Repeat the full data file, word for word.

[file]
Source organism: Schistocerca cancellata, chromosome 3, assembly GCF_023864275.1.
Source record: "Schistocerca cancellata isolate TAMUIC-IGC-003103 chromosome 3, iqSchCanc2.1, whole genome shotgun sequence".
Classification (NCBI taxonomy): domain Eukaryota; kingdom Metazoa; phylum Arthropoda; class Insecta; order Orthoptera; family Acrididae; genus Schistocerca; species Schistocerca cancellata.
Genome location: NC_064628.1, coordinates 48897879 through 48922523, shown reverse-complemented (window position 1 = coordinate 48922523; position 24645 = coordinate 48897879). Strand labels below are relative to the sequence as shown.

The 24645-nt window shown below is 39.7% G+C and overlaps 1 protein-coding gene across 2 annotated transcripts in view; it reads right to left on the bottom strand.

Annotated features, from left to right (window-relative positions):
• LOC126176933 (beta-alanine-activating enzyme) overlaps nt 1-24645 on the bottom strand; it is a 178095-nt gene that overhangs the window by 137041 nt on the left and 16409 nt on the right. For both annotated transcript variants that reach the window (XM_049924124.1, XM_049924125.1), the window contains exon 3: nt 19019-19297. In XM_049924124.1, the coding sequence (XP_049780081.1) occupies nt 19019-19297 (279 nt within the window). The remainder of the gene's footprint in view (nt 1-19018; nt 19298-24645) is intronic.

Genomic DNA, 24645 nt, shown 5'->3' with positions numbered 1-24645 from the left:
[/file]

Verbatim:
Source organism: Schistocerca cancellata, chromosome 3, assembly GCF_023864275.1.
Source record: "Schistocerca cancellata isolate TAMUIC-IGC-003103 chromosome 3, iqSchCanc2.1, whole genome shotgun sequence".
Classification (NCBI taxonomy): domain Eukaryota; kingdom Metazoa; phylum Arthropoda; class Insecta; order Orthoptera; family Acrididae; genus Schistocerca; species Schistocerca cancellata.
Genome location: NC_064628.1, coordinates 48897879 through 48922523, shown reverse-complemented (window position 1 = coordinate 48922523; position 24645 = coordinate 48897879). Strand labels below are relative to the sequence as shown.

The 24645-nt window shown below is 39.7% G+C and overlaps 1 protein-coding gene across 2 annotated transcripts in view; it reads right to left on the bottom strand.

Annotated features, from left to right (window-relative positions):
• LOC126176933 (beta-alanine-activating enzyme) overlaps nt 1-24645 on the bottom strand; it is a 178095-nt gene that overhangs the window by 137041 nt on the left and 16409 nt on the right. For both annotated transcript variants that reach the window (XM_049924124.1, XM_049924125.1), the window contains exon 3: nt 19019-19297. In XM_049924124.1, the coding sequence (XP_049780081.1) occupies nt 19019-19297 (279 nt within the window). The remainder of the gene's footprint in view (nt 1-19018; nt 19298-24645) is intronic.

Genomic DNA, 24645 nt, shown 5'->3' with positions numbered 1-24645 from the left: